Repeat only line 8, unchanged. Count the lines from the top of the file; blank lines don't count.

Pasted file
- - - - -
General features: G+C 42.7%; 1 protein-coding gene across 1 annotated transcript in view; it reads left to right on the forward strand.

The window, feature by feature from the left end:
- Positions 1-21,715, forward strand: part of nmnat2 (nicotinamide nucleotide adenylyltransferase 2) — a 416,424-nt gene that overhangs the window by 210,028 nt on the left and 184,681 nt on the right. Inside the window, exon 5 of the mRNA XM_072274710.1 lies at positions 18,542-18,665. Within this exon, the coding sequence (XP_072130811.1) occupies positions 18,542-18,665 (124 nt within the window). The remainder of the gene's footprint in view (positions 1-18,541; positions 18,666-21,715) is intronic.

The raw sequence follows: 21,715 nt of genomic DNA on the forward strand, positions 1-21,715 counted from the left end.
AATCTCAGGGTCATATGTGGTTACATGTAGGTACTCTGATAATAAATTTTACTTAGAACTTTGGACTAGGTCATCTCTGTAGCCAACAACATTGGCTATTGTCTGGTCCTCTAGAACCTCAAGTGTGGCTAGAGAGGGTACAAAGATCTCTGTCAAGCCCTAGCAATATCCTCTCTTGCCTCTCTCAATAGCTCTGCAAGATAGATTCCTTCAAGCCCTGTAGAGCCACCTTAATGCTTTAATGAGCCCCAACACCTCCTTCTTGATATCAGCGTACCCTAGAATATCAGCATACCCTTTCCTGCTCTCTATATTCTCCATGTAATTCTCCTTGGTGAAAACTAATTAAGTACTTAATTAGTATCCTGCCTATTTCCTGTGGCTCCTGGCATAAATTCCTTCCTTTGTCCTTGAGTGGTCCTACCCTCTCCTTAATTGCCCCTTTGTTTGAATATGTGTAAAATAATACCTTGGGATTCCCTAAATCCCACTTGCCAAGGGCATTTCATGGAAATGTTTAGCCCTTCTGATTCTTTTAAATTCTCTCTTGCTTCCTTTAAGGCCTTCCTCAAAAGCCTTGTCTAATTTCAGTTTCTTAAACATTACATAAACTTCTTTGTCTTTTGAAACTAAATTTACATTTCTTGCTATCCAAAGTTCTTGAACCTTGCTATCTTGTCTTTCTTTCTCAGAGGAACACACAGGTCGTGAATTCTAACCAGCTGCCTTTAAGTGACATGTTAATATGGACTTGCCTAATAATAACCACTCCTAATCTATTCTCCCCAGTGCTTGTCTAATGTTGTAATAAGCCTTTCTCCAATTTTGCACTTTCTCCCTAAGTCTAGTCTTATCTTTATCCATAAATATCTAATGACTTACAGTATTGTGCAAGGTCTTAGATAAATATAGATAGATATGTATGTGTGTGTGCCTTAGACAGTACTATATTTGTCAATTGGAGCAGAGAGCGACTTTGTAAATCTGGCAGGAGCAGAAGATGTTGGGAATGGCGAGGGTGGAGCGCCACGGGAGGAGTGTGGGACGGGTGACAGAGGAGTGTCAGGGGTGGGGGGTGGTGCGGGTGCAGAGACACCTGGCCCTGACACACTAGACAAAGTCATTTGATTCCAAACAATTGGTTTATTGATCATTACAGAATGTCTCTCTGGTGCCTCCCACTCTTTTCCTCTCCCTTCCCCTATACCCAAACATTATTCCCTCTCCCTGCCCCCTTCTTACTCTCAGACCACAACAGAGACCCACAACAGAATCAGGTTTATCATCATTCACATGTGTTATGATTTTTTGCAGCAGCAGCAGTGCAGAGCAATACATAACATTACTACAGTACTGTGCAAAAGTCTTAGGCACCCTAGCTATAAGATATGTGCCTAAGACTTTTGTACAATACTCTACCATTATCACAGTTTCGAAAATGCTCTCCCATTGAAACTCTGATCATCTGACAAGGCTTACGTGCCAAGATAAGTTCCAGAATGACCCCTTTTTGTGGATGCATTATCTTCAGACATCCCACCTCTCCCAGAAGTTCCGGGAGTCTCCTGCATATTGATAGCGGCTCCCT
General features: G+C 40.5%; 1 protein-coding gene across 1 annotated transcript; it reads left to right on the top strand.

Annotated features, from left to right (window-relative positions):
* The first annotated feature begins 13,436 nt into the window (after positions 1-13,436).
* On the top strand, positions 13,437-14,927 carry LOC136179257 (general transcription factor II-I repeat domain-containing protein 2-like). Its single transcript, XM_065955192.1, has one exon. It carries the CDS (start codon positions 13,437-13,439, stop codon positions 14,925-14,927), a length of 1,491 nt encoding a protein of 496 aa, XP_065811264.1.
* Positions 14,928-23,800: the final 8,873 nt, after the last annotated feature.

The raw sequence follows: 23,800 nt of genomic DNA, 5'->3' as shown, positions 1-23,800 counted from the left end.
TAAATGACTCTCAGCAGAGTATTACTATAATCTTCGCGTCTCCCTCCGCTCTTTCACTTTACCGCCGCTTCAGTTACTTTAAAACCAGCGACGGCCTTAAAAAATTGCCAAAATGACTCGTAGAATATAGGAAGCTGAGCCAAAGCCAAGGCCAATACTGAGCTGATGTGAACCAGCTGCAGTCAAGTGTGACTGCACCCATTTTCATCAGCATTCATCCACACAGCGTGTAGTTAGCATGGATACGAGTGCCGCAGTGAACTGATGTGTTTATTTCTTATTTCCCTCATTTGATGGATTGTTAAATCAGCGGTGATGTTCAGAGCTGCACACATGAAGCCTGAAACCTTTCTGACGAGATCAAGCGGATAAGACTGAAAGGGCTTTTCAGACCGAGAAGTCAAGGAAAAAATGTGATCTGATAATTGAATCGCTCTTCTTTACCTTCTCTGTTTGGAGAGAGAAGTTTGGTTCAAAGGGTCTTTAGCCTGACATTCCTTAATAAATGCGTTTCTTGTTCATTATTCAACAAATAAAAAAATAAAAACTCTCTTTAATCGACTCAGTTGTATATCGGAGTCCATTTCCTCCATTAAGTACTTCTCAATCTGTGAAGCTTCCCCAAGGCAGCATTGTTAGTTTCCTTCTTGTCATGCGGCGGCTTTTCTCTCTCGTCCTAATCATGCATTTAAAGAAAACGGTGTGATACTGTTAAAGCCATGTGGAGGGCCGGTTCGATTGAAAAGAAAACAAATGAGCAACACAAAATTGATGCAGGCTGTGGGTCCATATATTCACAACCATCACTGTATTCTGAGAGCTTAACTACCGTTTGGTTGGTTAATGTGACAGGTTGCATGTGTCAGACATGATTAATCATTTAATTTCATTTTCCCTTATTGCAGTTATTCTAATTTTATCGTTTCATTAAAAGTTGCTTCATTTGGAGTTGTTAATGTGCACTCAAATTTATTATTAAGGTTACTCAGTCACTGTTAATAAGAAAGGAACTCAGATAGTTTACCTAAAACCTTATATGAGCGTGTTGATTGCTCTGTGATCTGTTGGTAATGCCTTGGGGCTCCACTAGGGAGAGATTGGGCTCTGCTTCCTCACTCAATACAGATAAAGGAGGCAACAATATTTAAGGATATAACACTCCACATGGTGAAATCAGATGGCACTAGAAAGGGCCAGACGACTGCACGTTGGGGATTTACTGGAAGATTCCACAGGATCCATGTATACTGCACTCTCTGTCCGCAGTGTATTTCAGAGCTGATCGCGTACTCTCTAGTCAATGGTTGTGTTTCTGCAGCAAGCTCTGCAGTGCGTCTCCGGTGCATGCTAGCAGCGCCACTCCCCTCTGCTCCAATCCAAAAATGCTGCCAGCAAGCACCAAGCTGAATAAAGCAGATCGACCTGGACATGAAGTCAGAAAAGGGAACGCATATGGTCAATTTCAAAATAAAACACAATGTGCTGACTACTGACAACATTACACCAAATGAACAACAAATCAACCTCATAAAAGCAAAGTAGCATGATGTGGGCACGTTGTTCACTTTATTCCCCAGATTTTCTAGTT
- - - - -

* The first annotated feature begins 13,436 nt into the window (after positions 1-13,436).